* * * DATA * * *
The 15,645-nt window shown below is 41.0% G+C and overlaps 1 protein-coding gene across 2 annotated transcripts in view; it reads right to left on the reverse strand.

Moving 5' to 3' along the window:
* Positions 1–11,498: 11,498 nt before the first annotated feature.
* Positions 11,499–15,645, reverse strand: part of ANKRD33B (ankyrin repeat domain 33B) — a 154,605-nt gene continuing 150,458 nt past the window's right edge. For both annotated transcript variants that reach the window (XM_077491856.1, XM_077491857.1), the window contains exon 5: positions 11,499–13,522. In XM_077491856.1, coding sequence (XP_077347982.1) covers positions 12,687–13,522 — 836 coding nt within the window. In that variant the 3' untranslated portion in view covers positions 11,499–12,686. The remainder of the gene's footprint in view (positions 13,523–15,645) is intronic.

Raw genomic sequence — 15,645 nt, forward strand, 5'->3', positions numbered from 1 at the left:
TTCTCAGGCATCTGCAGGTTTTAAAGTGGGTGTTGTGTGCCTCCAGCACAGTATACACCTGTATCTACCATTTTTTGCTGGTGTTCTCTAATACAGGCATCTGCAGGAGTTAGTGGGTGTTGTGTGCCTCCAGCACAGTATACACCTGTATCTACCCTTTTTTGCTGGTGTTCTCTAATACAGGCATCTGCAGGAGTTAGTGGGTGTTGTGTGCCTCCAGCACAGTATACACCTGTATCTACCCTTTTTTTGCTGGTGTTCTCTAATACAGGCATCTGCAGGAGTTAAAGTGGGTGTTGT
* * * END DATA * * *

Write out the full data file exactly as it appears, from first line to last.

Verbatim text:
The 15,645-nt window shown below is 41.0% G+C and overlaps 1 protein-coding gene across 2 annotated transcripts in view; it reads right to left on the reverse strand.

Moving 5' to 3' along the window:
* Positions 1–11,498: 11,498 nt before the first annotated feature.
* Positions 11,499–15,645, reverse strand: part of ANKRD33B (ankyrin repeat domain 33B) — a 154,605-nt gene continuing 150,458 nt past the window's right edge. For both annotated transcript variants that reach the window (XM_077491856.1, XM_077491857.1), the window contains exon 5: positions 11,499–13,522. In XM_077491856.1, coding sequence (XP_077347982.1) covers positions 12,687–13,522 — 836 coding nt within the window. In that variant the 3' untranslated portion in view covers positions 11,499–12,686. The remainder of the gene's footprint in view (positions 13,523–15,645) is intronic.

Raw genomic sequence — 15,645 nt, forward strand, 5'->3', positions numbered from 1 at the left:
TTCTCAGGCATCTGCAGGTTTTAAAGTGGGTGTTGTGTGCCTCCAGCACAGTATACACCTGTATCTACCATTTTTTGCTGGTGTTCTCTAATACAGGCATCTGCAGGAGTTAGTGGGTGTTGTGTGCCTCCAGCACAGTATACACCTGTATCTACCCTTTTTTGCTGGTGTTCTCTAATACAGGCATCTGCAGGAGTTAGTGGGTGTTGTGTGCCTCCAGCACAGTATACACCTGTATCTACCCTTTTTTTGCTGGTGTTCTCTAATACAGGCATCTGCAGGAGTTAAAGTGGGTGTTGT